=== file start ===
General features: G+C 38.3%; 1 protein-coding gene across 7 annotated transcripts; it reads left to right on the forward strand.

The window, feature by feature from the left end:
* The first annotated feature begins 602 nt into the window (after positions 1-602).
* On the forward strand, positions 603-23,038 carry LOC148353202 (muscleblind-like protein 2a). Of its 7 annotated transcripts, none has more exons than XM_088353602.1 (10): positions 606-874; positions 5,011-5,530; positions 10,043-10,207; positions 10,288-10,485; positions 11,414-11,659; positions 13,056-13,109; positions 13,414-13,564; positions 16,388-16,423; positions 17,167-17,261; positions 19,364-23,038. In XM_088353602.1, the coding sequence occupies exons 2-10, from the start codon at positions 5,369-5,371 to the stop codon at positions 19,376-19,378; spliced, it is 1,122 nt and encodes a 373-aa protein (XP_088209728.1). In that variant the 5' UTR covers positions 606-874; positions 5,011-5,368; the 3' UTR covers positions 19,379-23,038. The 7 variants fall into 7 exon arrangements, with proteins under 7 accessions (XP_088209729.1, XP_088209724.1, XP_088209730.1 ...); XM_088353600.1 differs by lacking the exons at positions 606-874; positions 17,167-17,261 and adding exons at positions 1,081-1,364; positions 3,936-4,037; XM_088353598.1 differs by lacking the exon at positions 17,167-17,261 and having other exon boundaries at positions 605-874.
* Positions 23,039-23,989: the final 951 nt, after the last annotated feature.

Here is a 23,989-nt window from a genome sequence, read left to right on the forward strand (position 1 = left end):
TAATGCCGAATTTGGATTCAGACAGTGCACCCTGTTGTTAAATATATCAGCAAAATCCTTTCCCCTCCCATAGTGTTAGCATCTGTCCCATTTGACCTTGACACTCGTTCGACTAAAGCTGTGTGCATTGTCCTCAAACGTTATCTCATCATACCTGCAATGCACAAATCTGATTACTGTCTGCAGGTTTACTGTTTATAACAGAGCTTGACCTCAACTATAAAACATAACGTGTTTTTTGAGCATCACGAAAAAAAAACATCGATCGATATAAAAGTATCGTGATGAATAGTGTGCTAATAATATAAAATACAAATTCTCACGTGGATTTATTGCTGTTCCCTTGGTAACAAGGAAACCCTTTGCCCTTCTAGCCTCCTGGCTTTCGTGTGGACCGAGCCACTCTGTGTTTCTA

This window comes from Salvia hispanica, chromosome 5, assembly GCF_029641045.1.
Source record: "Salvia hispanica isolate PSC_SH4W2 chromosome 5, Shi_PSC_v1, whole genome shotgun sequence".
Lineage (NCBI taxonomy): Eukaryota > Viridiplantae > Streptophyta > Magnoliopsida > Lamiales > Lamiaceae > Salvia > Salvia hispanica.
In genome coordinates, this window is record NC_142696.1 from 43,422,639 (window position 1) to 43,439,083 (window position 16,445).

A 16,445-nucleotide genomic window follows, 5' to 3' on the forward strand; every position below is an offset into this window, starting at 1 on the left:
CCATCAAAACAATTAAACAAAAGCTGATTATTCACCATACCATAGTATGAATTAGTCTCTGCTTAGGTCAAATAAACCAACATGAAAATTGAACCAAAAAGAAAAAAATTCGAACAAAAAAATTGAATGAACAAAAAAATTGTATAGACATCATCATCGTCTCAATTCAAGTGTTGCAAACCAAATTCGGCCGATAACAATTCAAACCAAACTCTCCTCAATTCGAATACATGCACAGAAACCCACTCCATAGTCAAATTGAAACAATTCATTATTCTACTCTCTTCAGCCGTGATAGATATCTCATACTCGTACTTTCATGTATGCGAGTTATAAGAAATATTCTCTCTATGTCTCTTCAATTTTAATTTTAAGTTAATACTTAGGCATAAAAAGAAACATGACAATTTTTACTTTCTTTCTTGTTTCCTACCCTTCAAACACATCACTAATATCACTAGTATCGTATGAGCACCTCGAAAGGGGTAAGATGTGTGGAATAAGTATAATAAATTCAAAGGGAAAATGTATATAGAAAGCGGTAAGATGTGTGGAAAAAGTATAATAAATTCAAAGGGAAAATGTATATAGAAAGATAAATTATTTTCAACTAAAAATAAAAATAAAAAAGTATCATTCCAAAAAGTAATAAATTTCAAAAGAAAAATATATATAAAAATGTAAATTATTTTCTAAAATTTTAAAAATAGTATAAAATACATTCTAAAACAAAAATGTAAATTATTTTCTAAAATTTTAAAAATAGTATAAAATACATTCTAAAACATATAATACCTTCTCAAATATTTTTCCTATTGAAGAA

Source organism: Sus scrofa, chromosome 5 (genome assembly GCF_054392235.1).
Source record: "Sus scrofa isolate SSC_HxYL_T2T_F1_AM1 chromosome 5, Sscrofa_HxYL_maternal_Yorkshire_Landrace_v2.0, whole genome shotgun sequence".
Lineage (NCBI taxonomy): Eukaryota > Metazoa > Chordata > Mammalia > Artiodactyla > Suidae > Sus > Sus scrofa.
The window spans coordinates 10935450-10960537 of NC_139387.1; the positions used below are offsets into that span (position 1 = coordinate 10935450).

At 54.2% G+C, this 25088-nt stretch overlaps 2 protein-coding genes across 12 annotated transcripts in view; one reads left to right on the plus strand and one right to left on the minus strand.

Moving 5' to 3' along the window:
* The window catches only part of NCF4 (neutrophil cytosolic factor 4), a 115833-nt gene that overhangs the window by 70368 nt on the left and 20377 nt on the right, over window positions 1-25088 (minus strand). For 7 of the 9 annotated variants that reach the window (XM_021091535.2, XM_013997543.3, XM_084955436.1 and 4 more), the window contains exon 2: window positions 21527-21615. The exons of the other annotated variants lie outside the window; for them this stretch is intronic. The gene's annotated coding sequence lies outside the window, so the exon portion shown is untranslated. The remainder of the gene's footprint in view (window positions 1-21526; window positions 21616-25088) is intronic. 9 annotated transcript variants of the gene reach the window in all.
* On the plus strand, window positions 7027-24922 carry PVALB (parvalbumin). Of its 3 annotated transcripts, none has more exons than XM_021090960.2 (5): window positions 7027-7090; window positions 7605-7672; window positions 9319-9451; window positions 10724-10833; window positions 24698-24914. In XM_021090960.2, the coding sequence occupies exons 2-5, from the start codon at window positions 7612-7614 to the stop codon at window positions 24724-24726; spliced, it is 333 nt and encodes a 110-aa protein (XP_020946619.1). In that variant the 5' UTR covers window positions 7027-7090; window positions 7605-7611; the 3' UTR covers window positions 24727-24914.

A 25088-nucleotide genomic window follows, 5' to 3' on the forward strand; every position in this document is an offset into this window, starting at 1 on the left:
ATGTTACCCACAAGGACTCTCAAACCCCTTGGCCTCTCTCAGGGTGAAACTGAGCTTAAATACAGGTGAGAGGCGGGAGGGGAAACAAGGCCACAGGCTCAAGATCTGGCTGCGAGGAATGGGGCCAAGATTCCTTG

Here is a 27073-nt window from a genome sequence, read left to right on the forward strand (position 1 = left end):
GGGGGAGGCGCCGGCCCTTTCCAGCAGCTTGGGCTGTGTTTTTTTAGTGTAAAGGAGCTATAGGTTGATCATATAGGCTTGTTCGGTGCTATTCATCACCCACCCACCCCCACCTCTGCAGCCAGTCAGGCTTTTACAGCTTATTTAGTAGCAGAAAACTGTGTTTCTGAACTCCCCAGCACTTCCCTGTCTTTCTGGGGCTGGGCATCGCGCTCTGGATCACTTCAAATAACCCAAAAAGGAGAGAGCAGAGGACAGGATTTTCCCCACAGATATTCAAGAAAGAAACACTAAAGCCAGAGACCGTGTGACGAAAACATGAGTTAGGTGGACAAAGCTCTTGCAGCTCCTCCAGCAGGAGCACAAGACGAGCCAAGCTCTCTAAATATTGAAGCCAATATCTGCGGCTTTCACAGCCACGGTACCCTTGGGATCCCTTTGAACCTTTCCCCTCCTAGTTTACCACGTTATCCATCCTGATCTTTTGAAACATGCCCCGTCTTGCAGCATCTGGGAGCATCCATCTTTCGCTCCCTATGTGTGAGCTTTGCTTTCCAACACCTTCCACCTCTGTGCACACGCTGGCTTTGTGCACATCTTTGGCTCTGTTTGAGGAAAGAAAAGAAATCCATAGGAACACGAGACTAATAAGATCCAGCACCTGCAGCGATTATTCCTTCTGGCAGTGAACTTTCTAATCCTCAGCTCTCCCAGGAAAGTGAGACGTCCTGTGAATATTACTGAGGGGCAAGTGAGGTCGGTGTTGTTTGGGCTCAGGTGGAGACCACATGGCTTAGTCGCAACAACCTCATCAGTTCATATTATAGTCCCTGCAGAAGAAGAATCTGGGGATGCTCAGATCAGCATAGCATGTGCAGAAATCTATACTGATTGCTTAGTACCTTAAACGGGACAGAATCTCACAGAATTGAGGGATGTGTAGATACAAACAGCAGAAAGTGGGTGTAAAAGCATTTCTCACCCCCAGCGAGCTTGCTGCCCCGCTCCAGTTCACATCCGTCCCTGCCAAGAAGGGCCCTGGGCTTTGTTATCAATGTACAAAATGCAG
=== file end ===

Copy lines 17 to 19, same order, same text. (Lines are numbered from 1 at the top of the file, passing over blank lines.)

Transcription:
The window spans coordinates 10935450-10960537 of NC_139387.1; the positions used below are offsets into that span (position 1 = coordinate 10935450).

At 54.2% G+C, this 25088-nt stretch overlaps 2 protein-coding genes across 12 annotated transcripts in view; one reads left to right on the plus strand and one right to left on the minus strand.

Moving 5' to 3' along the window: